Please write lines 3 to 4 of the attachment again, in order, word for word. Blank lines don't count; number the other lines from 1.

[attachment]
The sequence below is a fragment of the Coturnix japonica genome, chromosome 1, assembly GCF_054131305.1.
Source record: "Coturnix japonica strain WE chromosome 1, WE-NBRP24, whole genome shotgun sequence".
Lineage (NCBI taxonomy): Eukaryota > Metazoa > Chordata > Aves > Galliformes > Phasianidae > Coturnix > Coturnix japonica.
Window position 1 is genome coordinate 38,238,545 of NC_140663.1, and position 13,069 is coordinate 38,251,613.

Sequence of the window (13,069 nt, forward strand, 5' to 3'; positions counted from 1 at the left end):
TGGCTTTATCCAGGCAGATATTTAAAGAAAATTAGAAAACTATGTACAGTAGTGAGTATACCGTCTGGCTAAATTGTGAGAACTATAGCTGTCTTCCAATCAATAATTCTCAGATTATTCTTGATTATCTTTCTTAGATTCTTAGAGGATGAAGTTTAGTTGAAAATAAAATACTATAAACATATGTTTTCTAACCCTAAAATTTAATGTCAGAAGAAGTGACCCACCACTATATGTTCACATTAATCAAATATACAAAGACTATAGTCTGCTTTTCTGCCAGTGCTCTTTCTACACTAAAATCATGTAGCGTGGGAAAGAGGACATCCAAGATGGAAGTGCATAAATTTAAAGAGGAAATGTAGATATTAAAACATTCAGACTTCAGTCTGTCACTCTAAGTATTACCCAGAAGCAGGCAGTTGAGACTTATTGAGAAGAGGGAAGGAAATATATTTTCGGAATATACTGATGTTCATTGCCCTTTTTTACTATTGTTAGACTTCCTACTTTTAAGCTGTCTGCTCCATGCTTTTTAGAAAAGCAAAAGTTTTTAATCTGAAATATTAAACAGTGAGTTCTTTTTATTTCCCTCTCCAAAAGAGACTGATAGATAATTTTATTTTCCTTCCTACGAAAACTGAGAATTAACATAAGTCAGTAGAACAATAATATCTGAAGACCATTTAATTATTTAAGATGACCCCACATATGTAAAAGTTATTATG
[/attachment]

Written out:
Lineage (NCBI taxonomy): Eukaryota > Metazoa > Chordata > Aves > Galliformes > Phasianidae > Coturnix > Coturnix japonica.
Window position 1 is genome coordinate 38,238,545 of NC_140663.1, and position 13,069 is coordinate 38,251,613.